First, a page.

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Music lessons
Can jingles point the way to helping learners retain vital information?

By Lisa Neal / November 2007

TYPE: OPINION
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Comments

  • Sat, 07 Nov 2015
    Post by TA-DA...Teaching Activities Done Aesthetically

    You are so right when you said, "Maybe there should be music inspired techniques to inspire older children!" I teach elementary students and know the power of using music to learn. My students learn expanding numbers through songs, as well as adding fractions. They learn about fossils, when the volcano Mt. Vesuvius, and when it blew in 79 A.D. We sing about bones,and how ligaments are the strong stretchy bands that hold our bones together and that these are joints. Songs like the engineering design process helps us to solve problems of the world. Yes, music: teaches my students facts, serves as a reading resource, allows them to use the song to know write a narrative or information text, and to learn history, geography, biographies, and science as they get excited about the wonderful world that they can contribute to with their knowledge that becomes power! STEAM is a powerful part of our learning...and using music as part of the "A" for arts brings enjoyment and excitement to our classroom.

ADDITIONAL READING

    Lisa Neal
  1. In search of simplicity
  2. Formative evaluation
  3. Senior service
  4. Blogging to learn and learning to blog
  5. Predictions for 2007
  6. My life as a Wikipedian
  7. Five questions...for Elliott Masie
  8. The stripper and the bogus online degree
  9. Five questions...for Lynn Johnston
  10. Five questions...for Tom Carey
  11. Not all the world's a stage
  12. Five questions...for Karl M. Kapp
  13. Five questions...for Larry Prusack
  14. Five questions...for Seb Schmoller
  15. Do distance and location matter in e-learning?
  16. Why do our K-12 schools remain technology-free?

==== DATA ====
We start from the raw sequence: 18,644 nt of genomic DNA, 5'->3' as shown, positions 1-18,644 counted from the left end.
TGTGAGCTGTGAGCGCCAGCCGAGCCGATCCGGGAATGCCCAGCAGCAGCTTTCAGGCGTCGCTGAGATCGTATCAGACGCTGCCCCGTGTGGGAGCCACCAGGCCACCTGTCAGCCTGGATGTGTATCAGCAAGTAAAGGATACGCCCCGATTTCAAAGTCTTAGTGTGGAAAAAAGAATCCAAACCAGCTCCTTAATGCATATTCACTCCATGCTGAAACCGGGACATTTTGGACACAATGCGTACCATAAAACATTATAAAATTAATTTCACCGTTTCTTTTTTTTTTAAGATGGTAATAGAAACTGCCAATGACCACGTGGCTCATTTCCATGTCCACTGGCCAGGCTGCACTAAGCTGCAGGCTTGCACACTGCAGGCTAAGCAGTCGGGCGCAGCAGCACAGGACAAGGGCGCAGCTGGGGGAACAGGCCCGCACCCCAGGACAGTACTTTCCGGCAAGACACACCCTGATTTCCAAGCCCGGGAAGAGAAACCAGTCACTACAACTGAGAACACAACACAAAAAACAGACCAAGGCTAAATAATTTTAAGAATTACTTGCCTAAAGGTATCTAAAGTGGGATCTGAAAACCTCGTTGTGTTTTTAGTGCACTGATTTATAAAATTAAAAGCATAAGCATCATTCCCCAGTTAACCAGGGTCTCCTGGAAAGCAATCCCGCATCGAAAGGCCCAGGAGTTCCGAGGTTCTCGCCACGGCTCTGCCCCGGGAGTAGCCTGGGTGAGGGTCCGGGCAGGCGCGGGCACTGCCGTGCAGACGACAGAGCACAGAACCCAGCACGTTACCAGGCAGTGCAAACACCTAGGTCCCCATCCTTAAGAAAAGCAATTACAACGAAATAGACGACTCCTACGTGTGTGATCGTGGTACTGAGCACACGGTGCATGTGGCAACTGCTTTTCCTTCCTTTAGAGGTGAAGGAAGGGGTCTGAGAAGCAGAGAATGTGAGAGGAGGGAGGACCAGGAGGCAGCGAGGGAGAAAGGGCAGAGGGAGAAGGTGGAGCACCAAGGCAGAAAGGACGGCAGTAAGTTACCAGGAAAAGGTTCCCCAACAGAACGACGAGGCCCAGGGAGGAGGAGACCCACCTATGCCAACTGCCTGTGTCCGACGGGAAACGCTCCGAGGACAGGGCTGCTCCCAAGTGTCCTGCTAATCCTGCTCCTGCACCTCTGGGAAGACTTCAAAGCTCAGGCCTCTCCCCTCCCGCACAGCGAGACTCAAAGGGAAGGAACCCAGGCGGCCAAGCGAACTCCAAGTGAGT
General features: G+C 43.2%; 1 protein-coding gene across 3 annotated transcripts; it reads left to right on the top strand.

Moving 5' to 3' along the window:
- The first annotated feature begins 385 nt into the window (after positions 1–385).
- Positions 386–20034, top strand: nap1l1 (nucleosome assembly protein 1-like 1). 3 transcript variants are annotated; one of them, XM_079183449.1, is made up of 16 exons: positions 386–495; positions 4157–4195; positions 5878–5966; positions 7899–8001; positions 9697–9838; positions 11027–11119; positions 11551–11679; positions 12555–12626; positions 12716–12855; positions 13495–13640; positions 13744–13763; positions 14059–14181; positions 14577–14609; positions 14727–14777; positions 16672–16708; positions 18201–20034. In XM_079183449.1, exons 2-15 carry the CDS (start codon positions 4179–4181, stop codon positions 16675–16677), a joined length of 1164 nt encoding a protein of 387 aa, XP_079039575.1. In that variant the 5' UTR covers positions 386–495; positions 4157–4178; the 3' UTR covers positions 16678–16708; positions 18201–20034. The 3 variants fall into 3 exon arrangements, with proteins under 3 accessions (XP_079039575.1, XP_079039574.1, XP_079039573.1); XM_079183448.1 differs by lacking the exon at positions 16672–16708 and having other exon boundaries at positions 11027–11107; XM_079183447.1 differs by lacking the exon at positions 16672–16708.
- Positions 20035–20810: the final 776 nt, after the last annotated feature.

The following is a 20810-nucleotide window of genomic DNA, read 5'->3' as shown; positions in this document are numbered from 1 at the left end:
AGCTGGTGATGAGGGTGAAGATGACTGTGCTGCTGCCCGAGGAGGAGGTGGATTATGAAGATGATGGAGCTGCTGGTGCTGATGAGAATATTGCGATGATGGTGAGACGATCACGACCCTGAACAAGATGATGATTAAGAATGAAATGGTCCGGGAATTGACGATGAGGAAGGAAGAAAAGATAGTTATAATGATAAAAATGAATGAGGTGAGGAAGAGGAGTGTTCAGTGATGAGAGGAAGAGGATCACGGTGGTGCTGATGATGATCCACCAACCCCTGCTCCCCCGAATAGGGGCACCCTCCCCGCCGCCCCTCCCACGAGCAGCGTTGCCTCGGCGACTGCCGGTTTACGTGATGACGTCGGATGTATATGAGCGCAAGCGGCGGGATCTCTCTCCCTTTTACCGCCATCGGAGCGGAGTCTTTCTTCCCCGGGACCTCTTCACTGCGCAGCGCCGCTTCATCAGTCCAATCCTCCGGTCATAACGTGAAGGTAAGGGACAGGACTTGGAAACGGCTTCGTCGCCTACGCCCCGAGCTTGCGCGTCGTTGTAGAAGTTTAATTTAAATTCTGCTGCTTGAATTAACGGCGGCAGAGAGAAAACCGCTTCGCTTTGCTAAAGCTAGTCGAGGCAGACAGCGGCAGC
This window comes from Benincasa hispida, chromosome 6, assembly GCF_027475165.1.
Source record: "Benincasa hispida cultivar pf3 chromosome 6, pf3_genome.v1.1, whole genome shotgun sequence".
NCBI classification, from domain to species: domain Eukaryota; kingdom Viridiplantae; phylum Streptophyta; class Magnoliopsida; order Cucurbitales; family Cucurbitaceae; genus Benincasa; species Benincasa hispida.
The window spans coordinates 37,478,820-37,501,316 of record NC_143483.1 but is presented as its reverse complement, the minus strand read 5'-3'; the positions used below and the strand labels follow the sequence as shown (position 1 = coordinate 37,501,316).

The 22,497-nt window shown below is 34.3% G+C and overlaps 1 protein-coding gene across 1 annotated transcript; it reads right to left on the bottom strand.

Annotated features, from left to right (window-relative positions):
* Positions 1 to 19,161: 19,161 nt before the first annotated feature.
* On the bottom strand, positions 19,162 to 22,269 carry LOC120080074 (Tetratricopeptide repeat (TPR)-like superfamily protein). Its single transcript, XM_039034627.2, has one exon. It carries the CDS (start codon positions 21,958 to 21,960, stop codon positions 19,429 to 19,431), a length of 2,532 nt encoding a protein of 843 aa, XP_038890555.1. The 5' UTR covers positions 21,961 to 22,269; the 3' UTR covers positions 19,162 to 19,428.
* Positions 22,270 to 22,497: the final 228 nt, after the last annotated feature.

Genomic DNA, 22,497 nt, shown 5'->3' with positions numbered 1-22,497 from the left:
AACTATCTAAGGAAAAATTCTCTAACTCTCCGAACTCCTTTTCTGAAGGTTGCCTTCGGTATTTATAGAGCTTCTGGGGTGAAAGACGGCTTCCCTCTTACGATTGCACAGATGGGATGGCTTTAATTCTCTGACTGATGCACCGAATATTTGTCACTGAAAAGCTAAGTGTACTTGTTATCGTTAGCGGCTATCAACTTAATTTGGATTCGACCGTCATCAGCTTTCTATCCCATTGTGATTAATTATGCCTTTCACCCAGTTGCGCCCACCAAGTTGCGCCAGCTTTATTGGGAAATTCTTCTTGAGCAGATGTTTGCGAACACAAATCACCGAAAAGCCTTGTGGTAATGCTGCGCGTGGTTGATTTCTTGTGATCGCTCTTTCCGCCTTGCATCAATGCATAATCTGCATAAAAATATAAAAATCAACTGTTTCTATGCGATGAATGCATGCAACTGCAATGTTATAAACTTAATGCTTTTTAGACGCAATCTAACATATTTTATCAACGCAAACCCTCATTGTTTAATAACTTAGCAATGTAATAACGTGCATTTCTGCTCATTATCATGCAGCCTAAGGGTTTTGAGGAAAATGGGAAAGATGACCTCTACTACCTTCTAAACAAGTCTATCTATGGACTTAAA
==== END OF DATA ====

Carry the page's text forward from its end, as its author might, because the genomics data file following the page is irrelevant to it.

17. Learn to apologize for fun and profit
  18. Five questions...
  19. Of web hits and Britney Spears
  20. Predictions for 2008
  21. Advertising or education?
  22. Five questions…for Matt DuPlessie
  23. Back to the future
  24. Serious games for serious topics
  25. eLearning and fun
  26. Everything in moderation
  27. The basics of e-learning
  28. Is it live or is it Memorex?
  29. The Value of Voice
  30. Predictions for 2006
  31. Five Questions...for Christopher Dede
  32. Five Questions... for John Seely Brown
  33. Five questions...for Shigeru Miyagawi
  34. "Deep" thoughts
  35. 5 questions... for Richard E. Mayer
  36. Designing usable, self-paced e-learning courses
  37. Want better courses?
  38. Just "DO IT"
  39. "Spot Learning"
  40. Q&A with Saul Carliner
  41. When will e-learning reach a tipping point?
  42. Online learning and fun
  43. How to get students to show up and learn
  44. Q&A
  45. Blended conferences
  46. Predictions for 2002
  47. Learning from e-learning
  48. Storytelling at a distance
  49. Q&A with Don Norman
  50. Talk to me
  51. Q&A with Diana Laurillard
  52. Degrees by mail
  53. Predictions for 2004
  54. Do it yourself
  55. Five (or six) questions...for Irene McAra-McWilliam
  56. Learner on the Orient Express
  57. Predictions For 2003